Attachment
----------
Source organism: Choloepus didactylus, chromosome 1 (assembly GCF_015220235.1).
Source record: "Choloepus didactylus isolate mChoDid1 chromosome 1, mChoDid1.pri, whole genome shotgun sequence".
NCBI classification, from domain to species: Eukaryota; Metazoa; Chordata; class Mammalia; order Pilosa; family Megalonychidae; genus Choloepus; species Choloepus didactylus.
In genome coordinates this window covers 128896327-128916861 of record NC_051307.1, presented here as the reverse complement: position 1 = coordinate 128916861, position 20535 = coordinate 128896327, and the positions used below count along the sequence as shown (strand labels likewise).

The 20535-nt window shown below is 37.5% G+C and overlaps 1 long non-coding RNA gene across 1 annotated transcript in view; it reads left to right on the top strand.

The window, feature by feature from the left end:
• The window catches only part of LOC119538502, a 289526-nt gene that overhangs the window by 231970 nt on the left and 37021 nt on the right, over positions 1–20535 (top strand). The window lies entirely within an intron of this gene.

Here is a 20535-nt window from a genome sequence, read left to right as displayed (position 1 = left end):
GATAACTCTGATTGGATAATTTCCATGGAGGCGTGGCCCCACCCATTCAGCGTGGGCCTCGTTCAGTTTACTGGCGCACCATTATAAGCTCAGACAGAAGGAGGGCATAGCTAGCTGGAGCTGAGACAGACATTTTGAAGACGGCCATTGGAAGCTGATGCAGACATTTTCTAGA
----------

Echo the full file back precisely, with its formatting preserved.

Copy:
Source organism: Choloepus didactylus, chromosome 1 (assembly GCF_015220235.1).
Source record: "Choloepus didactylus isolate mChoDid1 chromosome 1, mChoDid1.pri, whole genome shotgun sequence".
NCBI classification, from domain to species: Eukaryota; Metazoa; Chordata; class Mammalia; order Pilosa; family Megalonychidae; genus Choloepus; species Choloepus didactylus.
In genome coordinates this window covers 128896327-128916861 of record NC_051307.1, presented here as the reverse complement: position 1 = coordinate 128916861, position 20535 = coordinate 128896327, and the positions used below count along the sequence as shown (strand labels likewise).

The 20535-nt window shown below is 37.5% G+C and overlaps 1 long non-coding RNA gene across 1 annotated transcript in view; it reads left to right on the top strand.

The window, feature by feature from the left end:
• The window catches only part of LOC119538502, a 289526-nt gene that overhangs the window by 231970 nt on the left and 37021 nt on the right, over positions 1–20535 (top strand). The window lies entirely within an intron of this gene.

Here is a 20535-nt window from a genome sequence, read left to right as displayed (position 1 = left end):
GATAACTCTGATTGGATAATTTCCATGGAGGCGTGGCCCCACCCATTCAGCGTGGGCCTCGTTCAGTTTACTGGCGCACCATTATAAGCTCAGACAGAAGGAGGGCATAGCTAGCTGGAGCTGAGACAGACATTTTGAAGACGGCCATTGGAAGCTGATGCAGACATTTTCTAGA